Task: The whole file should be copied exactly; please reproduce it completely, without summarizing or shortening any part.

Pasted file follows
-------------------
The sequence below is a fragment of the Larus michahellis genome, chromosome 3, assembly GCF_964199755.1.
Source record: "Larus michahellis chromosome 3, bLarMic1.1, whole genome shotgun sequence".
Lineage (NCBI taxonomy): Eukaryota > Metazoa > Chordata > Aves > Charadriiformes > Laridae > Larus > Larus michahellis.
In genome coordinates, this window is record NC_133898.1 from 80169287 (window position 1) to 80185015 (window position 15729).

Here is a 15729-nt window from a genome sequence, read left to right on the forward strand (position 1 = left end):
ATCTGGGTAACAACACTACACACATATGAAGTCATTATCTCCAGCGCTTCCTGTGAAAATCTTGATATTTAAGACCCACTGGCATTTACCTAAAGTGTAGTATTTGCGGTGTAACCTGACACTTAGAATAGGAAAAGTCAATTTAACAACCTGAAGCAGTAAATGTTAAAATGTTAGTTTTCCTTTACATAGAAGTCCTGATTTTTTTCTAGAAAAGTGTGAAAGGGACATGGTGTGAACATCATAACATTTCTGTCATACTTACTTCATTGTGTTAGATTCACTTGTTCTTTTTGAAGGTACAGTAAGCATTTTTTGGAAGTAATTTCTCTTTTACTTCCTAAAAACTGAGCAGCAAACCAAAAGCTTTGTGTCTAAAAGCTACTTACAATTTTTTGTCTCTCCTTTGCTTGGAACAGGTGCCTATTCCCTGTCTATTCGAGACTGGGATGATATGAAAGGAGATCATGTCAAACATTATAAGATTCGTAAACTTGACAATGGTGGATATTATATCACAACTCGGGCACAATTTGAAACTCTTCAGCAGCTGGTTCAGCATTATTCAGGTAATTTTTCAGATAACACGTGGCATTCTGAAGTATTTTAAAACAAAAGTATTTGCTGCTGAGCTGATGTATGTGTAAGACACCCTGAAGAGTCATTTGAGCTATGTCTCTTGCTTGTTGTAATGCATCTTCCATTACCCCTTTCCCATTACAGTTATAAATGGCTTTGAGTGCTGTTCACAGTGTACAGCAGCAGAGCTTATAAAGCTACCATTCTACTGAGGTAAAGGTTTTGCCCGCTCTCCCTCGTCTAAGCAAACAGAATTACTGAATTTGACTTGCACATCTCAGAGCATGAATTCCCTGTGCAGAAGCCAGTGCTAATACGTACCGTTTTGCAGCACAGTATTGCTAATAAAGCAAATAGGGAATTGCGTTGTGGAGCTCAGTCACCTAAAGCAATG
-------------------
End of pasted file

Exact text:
The sequence below is a fragment of the Larus michahellis genome, chromosome 3, assembly GCF_964199755.1.
Source record: "Larus michahellis chromosome 3, bLarMic1.1, whole genome shotgun sequence".
Lineage (NCBI taxonomy): Eukaryota > Metazoa > Chordata > Aves > Charadriiformes > Laridae > Larus > Larus michahellis.
In genome coordinates, this window is record NC_133898.1 from 80169287 (window position 1) to 80185015 (window position 15729).

Here is a 15729-nt window from a genome sequence, read left to right on the forward strand (position 1 = left end):
ATCTGGGTAACAACACTACACACATATGAAGTCATTATCTCCAGCGCTTCCTGTGAAAATCTTGATATTTAAGACCCACTGGCATTTACCTAAAGTGTAGTATTTGCGGTGTAACCTGACACTTAGAATAGGAAAAGTCAATTTAACAACCTGAAGCAGTAAATGTTAAAATGTTAGTTTTCCTTTACATAGAAGTCCTGATTTTTTTCTAGAAAAGTGTGAAAGGGACATGGTGTGAACATCATAACATTTCTGTCATACTTACTTCATTGTGTTAGATTCACTTGTTCTTTTTGAAGGTACAGTAAGCATTTTTTGGAAGTAATTTCTCTTTTACTTCCTAAAAACTGAGCAGCAAACCAAAAGCTTTGTGTCTAAAAGCTACTTACAATTTTTTGTCTCTCCTTTGCTTGGAACAGGTGCCTATTCCCTGTCTATTCGAGACTGGGATGATATGAAAGGAGATCATGTCAAACATTATAAGATTCGTAAACTTGACAATGGTGGATATTATATCACAACTCGGGCACAATTTGAAACTCTTCAGCAGCTGGTTCAGCATTATTCAGGTAATTTTTCAGATAACACGTGGCATTCTGAAGTATTTTAAAACAAAAGTATTTGCTGCTGAGCTGATGTATGTGTAAGACACCCTGAAGAGTCATTTGAGCTATGTCTCTTGCTTGTTGTAATGCATCTTCCATTACCCCTTTCCCATTACAGTTATAAATGGCTTTGAGTGCTGTTCACAGTGTACAGCAGCAGAGCTTATAAAGCTACCATTCTACTGAGGTAAAGGTTTTGCCCGCTCTCCCTCGTCTAAGCAAACAGAATTACTGAATTTGACTTGCACATCTCAGAGCATGAATTCCCTGTGCAGAAGCCAGTGCTAATACGTACCGTTTTGCAGCACAGTATTGCTAATAAAGCAAATAGGGAATTGCGTTGTGGAGCTCAGTCACCTAAAGCAATG